tiles


Note:  Do not rely on this information. It is very old.

Cannon

Cannon, a great gun or field-piece, as distinguished from a small-arm. Cannon were first used in England about the year 1335, and were then usually made barrel-wise, and composed of iron bars hooped together with heavy iron rings. They were afterwards made of cast iron or brass, and cast steel or gun-metal; and are now, as regards the heavier calibres, generally built up of successive tubes, coils and jackets of steel. Edward III. used cannon at the battle of Cressy, and Henry of Castile also used them in 1372 in his naval engagement with the English off La Rochelle. Breech-loading cannon seem to have been known from very early ages; but not until after 1860 did they come into common use for naval and military purposes. According to Sir William Monson, who served against the Spanish Armada, the chief cannon of Queen Elizabeth's day were: -

NameBore (inches)Weight of Shot (lb.)
Cannon860
DemiCannon63/4331/2
CannonPetro6241/2
Culverin51/2171/2
DemiCulverin491/2
Falcon21/22
Falconet211/2
Minion31/24
Saker31/251/2
Rabinet11/2

By the end of the eighteenth century the following weapons, besides carronades (q.v.), were in use on shipboard. The guns in use about the time of Trafalgar were: -

PoundersLength (ft., in.)Weight (cwt., qrs., lb.)Powder Charge (lbs., oz.)
429, 662, 1, 07.013, 0
329, 655, 2, 06.410, 10
249, 650, 2, 05.88, 0
249, 047, 3, 05.88, 0
189, 042, 2, 05.36, 0
188, 037, 3, 05.36, 0
129, 034, 3, 04.74, 0
128, 633, 1, 04.74, 0
127, 629, 1, 04.74, 0
127, 021, 0, 04.74, 0
99, 031, 0, 04.23, 0
98, 629, 2, 04.23, 0
97, 626, 2, 04 23, 0
97, 025, 1, 04.23, 0
68, 622, 1, 03.72, 0
68, 021, 2, 03.72, 0
67, 620, 1, 03.72, 0
67, 019, 1, 03.72, 0
66, 618, 2, 03.72, 0
66, 017, 2, 03.72, 0
45, 611, 3, 03.21, 5
34, 67, 1, 02.91 0

These guns, all. of course, muzzle-loaders, fired solid spherical shot, shell, grape, canister, or, sometimes, bar and chain-shot. They had low velocities and small range and penetration. In the first quarter of the present century somewhat heavier weapons, as the 42-pounder of 84 cwt., and later the 68-pounder of 95 cwt. began to be introduced; but until after the epoch of the Crimean war there was comparatively little improvement. The results of experiments which began to be carried out soon after that time led to the adoption by England of a formidable series of steel rifled muzzle-loading, built-up guns, which remained the ordinary "service" weapons until after 1880, and many of which are still in use on board ship. The chief of these may be classified as follows: -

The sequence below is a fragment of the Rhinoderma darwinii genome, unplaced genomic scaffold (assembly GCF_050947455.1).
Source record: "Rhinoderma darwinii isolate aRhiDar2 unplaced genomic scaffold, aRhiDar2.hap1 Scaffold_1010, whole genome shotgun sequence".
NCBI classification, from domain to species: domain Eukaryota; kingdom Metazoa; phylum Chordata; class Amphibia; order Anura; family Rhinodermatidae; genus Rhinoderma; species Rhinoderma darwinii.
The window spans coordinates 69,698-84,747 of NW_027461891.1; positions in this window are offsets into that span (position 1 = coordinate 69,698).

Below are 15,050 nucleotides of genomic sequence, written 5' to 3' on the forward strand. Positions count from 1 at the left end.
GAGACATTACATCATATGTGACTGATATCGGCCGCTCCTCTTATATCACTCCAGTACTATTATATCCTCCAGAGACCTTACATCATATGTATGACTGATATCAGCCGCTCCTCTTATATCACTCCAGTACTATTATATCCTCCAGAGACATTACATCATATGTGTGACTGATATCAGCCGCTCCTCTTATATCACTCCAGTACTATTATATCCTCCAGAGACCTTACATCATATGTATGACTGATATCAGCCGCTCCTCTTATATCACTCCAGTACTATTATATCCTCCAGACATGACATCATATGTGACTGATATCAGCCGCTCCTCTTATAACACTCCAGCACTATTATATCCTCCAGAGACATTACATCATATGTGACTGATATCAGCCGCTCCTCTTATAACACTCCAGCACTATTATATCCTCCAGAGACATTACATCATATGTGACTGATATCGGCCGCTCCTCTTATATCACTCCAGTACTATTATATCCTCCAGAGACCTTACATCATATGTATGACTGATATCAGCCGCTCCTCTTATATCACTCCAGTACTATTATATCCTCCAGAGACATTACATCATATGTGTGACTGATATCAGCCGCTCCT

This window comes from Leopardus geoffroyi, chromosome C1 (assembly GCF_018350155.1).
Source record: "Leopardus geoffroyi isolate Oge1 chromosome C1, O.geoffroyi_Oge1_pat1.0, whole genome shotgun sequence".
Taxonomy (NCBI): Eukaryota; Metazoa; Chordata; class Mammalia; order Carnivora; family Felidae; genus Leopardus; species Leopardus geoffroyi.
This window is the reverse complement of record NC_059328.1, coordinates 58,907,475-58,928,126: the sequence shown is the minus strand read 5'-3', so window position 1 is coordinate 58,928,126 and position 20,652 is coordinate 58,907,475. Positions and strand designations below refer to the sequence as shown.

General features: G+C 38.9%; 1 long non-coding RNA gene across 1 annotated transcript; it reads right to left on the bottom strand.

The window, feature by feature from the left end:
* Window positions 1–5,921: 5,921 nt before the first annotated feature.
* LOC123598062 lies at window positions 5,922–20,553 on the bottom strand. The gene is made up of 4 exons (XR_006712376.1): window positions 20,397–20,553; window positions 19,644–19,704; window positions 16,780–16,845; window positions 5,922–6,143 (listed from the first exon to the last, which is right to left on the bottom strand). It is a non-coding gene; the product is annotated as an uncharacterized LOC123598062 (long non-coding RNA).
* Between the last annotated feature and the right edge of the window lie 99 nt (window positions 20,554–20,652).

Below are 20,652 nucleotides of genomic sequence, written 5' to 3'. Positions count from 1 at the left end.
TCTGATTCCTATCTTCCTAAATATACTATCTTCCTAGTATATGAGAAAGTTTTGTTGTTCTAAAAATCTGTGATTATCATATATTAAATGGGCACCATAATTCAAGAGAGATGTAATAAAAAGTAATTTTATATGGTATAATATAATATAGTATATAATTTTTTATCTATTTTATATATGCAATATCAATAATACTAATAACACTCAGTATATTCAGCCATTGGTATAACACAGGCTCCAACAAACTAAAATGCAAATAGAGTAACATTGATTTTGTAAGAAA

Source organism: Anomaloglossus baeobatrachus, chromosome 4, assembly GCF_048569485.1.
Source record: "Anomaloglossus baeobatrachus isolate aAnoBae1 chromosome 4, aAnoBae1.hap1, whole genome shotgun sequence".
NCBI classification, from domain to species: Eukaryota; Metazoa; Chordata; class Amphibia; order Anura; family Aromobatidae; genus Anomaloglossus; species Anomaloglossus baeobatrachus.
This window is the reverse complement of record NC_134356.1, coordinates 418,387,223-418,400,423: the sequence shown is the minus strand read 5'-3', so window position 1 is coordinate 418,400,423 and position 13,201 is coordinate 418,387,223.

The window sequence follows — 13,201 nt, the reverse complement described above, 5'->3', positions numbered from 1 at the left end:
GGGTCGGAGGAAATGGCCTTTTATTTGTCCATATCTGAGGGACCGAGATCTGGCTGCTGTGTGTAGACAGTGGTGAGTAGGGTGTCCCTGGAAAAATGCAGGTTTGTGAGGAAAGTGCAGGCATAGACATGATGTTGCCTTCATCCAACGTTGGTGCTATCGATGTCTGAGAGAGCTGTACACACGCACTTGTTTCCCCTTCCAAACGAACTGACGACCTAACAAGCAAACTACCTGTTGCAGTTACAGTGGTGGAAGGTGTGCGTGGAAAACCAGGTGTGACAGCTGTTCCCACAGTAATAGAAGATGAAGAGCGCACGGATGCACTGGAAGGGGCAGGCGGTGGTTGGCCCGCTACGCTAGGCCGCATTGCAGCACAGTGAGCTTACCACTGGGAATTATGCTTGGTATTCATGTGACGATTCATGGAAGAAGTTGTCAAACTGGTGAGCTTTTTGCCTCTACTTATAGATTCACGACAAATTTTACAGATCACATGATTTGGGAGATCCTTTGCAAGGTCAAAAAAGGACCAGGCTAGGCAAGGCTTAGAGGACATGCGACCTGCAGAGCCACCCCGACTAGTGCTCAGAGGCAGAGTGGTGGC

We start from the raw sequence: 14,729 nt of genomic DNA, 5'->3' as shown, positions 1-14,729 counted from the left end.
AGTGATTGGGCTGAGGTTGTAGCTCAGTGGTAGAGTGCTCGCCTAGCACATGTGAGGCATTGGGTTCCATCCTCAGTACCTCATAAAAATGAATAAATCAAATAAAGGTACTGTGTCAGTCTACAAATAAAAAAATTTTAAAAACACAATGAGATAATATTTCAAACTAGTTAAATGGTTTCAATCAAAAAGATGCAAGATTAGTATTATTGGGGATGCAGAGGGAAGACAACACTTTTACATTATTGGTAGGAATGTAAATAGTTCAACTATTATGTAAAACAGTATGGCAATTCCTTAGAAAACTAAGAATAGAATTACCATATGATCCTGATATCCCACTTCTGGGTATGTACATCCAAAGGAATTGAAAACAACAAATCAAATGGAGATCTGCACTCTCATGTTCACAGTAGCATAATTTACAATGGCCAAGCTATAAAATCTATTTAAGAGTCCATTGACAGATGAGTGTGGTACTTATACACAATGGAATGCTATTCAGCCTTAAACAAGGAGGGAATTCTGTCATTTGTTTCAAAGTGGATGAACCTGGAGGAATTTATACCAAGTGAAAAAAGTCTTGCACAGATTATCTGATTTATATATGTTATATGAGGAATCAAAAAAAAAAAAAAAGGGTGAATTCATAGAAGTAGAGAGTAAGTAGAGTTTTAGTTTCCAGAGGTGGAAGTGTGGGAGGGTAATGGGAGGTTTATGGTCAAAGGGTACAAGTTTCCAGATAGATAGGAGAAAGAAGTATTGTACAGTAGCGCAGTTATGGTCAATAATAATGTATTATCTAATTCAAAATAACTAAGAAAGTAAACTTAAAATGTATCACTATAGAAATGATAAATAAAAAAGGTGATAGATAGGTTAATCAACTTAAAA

Calibre (in.)Weight (tons)Weight of Projectile (lb.)Weight of Powder (lb.)Muzzle Penetration of Wrought Iron (in.)
16.0801,70045025
12.53881021018
12.03570614016
12.0256088513
11.0255438514
10.0184067013
9.0122535011
8 09175359
7.06.5112308
7.04.5112227
6.283.26785

In the meantime breech-loading guns, on the screw-breech-closing principle, had also been partially adopted, but found unsatisfactory. After 1880, however, the progress made by other powers obliged Great Britain to look for another system, and finally the "interrupted screw" type of breech-closing apparatus was adopted for heavy guns. The chief breech-loading guns of the leading powers are now as follows: -

British

Calibre (in.)Weight (tons)Weight of Projectile (lb.)Weight of Powder (lb.)Muzzle Penetration of Wrought Iron (in.)
16.251111,80096036.0
13.5671,25063030.4
12.04571429522.5
10.029500250
9.22238017520.3
8.01421011817.4
6.051004212.1
5.0250168.6
4.01.325127.3
4.00.65253.253.0
3.40.3521.86
3.00.3512.34

French

Calibre (in.)Weight (tons)Weight of Projectile (lb.)Weight of Powder (lb.)Muzzle Penetration of Wrought Iron (in.)
16.54751,98487029.4
14.57711,18054627.4
13.395292635725.5
13.394892625720.3
12.63876018918.3
10.82747616517.8
10.8234769214.3
7.647.81656012.5
6.494.9994010.8
5.462.6361.6137.0
3.1513

German

Calibre (in.)Weight (tons)Weight of Projectile (lb.)Weight of Powder (lb.)Muzzle Penetration of Wrought Iron (in.)
12.013572520220.5
10.332241212515.4
9.451947415218.1
8.241330810315.4
6.85.5117.930.910.3
5.87478.33311.0
3.0912.4

Italian

Calibre (in.)Weight (tons)Weight of Projectile (lb.)Weight of Powder (lb.)Muzzle Penetration of Wrought Iron (in.)
17.01012,00072532.8
17.01042,00090033.7
5.914803411.2
4.721.2324.565.0
3.0

Russian

Calibre (in.)Weight (tons)Weight of Projectile (lb.)Weight of Powder (lb.)Muzzle Penetration of Wrought Iron (in.)
12.050.573225523.6
12.04066614416.7
11.02851611515.5
11.02856213216.6
9.01524964.211.7
8.09.617231.59.5
6.048618.18.4
3.4212.12

As a rule guns of 50 tons weight and upwards cannot be worked without the intervention of steam, hydraulic, or pneumatic machinery; and, owing to the rapid excoriation of the bore, which is caused by the rush of the superheated powder-gases, the life of all such weapons is comparatively short. The newest development of the breech-loading gun is the quick-firing gun (q.v.).

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Philippians 4:6